That being said, I also understand your initial excitement, believe me, I get it. But the reasons people advise letting new snakes settle in for a while is long-term. Trust me, I love having my snakes out so I can hang out with them and enjoy them, that's a big part of why I got back into keeping them. I need to show some restraint with new snakes though, for their benefit. It gets easier when it's not your first, but it's still tempting. And once you have a few, it's easier because when the temptation kicks in you can just grab another. This comes into play with shedding, feeding, etc...

    I certainly didn't mean to get off on the wrong foot with helping you out. I honestly do care and want to see you enjoy your snake (snakes, when the time is right to add another, or three, or six...hahaha). You're doing fine and I think you're going to enjoy this hobby for many years to come.
    Good luck, we're here to help if you need us.
    ...life is beautiful...

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  13. #17
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    Re: In shedding process.

    Thanks, I will have many questions. In fact, starting a new thread now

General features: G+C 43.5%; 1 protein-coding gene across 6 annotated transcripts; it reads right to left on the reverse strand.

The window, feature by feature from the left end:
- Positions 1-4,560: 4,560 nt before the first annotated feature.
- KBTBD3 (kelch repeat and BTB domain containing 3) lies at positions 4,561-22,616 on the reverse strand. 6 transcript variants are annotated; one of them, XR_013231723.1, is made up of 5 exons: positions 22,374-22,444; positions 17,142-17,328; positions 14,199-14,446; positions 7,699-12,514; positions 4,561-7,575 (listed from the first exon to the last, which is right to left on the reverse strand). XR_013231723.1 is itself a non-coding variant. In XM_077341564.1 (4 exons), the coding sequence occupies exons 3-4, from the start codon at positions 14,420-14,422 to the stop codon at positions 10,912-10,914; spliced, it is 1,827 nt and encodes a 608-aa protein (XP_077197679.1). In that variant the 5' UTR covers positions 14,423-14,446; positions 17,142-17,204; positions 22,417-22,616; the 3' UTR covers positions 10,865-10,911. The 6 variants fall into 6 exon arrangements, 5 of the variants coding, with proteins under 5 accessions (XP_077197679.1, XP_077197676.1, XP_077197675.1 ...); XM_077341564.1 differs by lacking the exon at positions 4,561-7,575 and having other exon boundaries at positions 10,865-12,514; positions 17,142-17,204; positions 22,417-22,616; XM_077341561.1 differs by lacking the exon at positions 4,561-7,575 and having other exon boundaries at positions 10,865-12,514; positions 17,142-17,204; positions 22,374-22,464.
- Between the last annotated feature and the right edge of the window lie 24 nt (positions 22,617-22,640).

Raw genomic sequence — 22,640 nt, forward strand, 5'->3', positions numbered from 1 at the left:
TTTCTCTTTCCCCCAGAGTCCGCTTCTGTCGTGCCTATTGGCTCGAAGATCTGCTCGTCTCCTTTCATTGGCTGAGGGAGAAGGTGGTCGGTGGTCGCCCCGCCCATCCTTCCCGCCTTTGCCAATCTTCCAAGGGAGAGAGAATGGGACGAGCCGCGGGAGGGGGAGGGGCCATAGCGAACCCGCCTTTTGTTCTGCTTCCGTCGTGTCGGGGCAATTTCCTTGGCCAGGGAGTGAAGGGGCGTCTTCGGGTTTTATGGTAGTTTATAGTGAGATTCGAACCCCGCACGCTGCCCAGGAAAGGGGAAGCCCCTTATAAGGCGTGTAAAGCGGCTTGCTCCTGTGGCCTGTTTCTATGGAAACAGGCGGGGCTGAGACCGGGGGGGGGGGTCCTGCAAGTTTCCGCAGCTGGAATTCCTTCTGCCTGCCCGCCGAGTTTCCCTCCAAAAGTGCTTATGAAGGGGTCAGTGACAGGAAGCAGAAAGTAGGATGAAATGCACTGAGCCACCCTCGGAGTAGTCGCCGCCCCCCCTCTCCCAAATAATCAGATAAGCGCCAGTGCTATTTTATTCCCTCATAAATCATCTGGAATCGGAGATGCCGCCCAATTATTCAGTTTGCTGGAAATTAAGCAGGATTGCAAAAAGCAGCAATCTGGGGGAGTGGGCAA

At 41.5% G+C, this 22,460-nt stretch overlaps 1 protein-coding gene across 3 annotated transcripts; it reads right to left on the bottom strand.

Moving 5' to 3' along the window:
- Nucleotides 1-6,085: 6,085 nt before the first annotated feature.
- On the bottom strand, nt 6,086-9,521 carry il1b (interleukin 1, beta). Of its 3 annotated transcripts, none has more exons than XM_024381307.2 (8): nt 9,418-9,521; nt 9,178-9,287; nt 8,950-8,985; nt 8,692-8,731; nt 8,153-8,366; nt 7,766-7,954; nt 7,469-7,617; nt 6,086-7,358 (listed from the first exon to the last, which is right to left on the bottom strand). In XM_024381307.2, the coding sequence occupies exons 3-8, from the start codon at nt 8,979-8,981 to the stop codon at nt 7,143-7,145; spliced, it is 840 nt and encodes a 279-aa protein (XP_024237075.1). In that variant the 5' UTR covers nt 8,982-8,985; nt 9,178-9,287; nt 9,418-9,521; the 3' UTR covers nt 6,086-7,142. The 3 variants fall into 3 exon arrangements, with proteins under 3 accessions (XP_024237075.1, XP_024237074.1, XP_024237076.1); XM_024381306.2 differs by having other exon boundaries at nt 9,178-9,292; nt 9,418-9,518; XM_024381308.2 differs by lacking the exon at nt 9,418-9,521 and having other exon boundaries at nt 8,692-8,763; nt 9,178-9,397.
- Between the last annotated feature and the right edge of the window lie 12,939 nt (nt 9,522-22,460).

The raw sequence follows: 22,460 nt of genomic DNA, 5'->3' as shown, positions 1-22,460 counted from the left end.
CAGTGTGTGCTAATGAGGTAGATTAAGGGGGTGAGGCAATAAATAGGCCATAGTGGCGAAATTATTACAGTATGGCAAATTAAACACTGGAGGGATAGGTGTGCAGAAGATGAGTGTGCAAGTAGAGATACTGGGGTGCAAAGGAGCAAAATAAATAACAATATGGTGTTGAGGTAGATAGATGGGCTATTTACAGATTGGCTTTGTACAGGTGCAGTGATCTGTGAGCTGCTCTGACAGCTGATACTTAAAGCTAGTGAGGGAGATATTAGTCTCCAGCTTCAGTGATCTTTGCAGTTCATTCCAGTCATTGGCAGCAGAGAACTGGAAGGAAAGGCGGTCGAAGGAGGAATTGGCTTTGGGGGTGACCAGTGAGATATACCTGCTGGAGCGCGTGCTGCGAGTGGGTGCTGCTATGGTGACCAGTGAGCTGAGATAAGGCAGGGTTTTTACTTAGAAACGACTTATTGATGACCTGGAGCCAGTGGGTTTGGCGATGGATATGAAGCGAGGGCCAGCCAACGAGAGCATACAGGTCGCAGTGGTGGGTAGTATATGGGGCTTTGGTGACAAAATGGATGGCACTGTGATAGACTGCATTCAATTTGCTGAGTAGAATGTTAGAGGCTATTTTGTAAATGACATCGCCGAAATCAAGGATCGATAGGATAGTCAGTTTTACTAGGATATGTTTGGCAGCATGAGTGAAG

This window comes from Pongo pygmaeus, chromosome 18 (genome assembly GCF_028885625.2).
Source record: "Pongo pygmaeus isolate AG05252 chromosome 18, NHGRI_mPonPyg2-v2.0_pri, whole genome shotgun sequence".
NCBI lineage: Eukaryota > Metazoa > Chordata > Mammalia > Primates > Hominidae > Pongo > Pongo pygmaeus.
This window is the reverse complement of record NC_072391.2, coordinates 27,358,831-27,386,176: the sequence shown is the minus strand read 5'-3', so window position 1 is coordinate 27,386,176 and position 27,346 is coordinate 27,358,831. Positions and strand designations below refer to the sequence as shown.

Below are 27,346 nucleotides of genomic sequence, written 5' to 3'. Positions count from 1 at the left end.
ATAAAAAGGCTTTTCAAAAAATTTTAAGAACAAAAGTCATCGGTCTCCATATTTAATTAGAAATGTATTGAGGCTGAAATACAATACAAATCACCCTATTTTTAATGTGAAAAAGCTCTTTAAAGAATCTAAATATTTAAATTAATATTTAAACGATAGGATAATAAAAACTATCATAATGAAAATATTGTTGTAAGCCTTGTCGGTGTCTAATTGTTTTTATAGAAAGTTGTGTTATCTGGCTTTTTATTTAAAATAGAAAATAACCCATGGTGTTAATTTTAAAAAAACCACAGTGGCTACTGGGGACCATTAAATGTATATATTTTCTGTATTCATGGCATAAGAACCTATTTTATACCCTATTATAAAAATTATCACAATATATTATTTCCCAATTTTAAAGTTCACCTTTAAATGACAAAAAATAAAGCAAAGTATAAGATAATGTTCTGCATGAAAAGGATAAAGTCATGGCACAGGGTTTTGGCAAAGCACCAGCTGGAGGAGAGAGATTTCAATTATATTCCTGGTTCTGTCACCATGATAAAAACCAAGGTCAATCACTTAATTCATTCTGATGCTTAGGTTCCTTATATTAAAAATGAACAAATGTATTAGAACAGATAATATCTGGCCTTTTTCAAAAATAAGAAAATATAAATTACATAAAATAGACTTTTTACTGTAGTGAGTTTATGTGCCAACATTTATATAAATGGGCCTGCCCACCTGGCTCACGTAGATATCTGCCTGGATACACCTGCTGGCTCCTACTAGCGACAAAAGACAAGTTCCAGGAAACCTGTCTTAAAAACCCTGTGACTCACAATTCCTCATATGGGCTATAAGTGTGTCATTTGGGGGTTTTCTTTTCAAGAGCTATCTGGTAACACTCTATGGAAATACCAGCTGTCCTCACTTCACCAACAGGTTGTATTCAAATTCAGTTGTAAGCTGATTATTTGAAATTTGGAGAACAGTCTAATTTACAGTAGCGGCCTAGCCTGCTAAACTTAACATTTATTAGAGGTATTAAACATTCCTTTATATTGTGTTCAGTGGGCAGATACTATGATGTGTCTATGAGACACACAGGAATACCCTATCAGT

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  15. #18
    Registered User predatorkeeper87's Avatar
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    Re: In shedding process.

    Quote Originally Posted by gplegend11 View Post
    that is all I wanted was a clear, concise, and educated answer. When I notice he is showing signs of shed, until his skin is off, I will not handle him. Now I am comfortable doing that because of the clarification. You guys have to remember that much of what seems basic and obvious to you guys is not at all for begginers.

    And to to clarify to you guys, I meant to not tell me it was bad to handle him on a regular basis when he is not in shed cycle, not during his shed cycle. Some people have said hold them no more than once or twice a week, others say as much as you want if they show no signs of stress. I will have many more snakes and I'm sure some will only be once a week handlers, whereas I am intuitive enough, even though he is my first, to see that this guy is relaxed when handled. Not to mention as my first python the initial excitement is still there.

    So thanks for the clarification and actually explaining it to me. Now I understand, unlike before where I didn't see any issue with holding him between his eyes returning to normal and his skin coming off. Now I don't have to wonder and am left with no unanswered part of my question.
    outside of shed or illness I generally advise 3-4 times a week handling at most. They learn to know you aren't going to eat them, however they never love the idea of being handled.

    People get passionate about these animals as I believe was explained above, so always expect some extremely passionate answers when posing questions which will indefinitely come off as smug or rude, sift through the emotional parts and find the info. Glad to see this conversation was turned into something more productive by the way.